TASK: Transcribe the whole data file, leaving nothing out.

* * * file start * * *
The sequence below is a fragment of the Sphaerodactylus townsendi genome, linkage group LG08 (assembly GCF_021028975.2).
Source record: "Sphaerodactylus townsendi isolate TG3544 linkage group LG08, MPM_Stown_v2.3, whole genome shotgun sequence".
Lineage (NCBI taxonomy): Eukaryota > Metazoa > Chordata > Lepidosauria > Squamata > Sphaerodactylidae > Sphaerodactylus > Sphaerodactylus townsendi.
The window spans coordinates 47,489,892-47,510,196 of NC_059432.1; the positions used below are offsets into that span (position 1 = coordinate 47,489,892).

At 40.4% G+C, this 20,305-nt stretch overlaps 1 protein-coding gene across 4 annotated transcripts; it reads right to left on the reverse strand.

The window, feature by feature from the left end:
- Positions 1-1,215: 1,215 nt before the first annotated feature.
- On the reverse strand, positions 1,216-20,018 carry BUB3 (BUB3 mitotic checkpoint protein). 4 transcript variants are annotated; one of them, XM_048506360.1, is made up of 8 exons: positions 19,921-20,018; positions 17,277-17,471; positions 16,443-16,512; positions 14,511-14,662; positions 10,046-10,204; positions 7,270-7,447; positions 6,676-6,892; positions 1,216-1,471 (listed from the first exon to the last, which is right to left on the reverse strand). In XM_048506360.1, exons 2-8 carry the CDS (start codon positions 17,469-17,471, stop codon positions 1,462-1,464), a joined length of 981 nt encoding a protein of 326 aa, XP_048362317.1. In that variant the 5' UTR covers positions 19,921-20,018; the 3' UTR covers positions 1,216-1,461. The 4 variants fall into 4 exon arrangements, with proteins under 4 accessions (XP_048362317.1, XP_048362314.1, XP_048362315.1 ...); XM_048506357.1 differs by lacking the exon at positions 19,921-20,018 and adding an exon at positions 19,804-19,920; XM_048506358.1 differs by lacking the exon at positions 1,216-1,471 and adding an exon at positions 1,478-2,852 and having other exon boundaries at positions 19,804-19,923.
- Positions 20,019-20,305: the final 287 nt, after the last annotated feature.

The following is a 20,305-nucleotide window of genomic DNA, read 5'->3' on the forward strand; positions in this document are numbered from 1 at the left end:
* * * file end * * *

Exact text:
The sequence below is a fragment of the Sphaerodactylus townsendi genome, linkage group LG08 (assembly GCF_021028975.2).
Source record: "Sphaerodactylus townsendi isolate TG3544 linkage group LG08, MPM_Stown_v2.3, whole genome shotgun sequence".
Lineage (NCBI taxonomy): Eukaryota > Metazoa > Chordata > Lepidosauria > Squamata > Sphaerodactylidae > Sphaerodactylus > Sphaerodactylus townsendi.
The window spans coordinates 47,489,892-47,510,196 of NC_059432.1; the positions used below are offsets into that span (position 1 = coordinate 47,489,892).

At 40.4% G+C, this 20,305-nt stretch overlaps 1 protein-coding gene across 4 annotated transcripts; it reads right to left on the reverse strand.

The window, feature by feature from the left end:
- Positions 1-1,215: 1,215 nt before the first annotated feature.
- On the reverse strand, positions 1,216-20,018 carry BUB3 (BUB3 mitotic checkpoint protein). 4 transcript variants are annotated; one of them, XM_048506360.1, is made up of 8 exons: positions 19,921-20,018; positions 17,277-17,471; positions 16,443-16,512; positions 14,511-14,662; positions 10,046-10,204; positions 7,270-7,447; positions 6,676-6,892; positions 1,216-1,471 (listed from the first exon to the last, which is right to left on the reverse strand). In XM_048506360.1, exons 2-8 carry the CDS (start codon positions 17,469-17,471, stop codon positions 1,462-1,464), a joined length of 981 nt encoding a protein of 326 aa, XP_048362317.1. In that variant the 5' UTR covers positions 19,921-20,018; the 3' UTR covers positions 1,216-1,461. The 4 variants fall into 4 exon arrangements, with proteins under 4 accessions (XP_048362317.1, XP_048362314.1, XP_048362315.1 ...); XM_048506357.1 differs by lacking the exon at positions 19,921-20,018 and adding an exon at positions 19,804-19,920; XM_048506358.1 differs by lacking the exon at positions 1,216-1,471 and adding an exon at positions 1,478-2,852 and having other exon boundaries at positions 19,804-19,923.
- Positions 20,019-20,305: the final 287 nt, after the last annotated feature.

The following is a 20,305-nucleotide window of genomic DNA, read 5'->3' on the forward strand; positions in this document are numbered from 1 at the left end: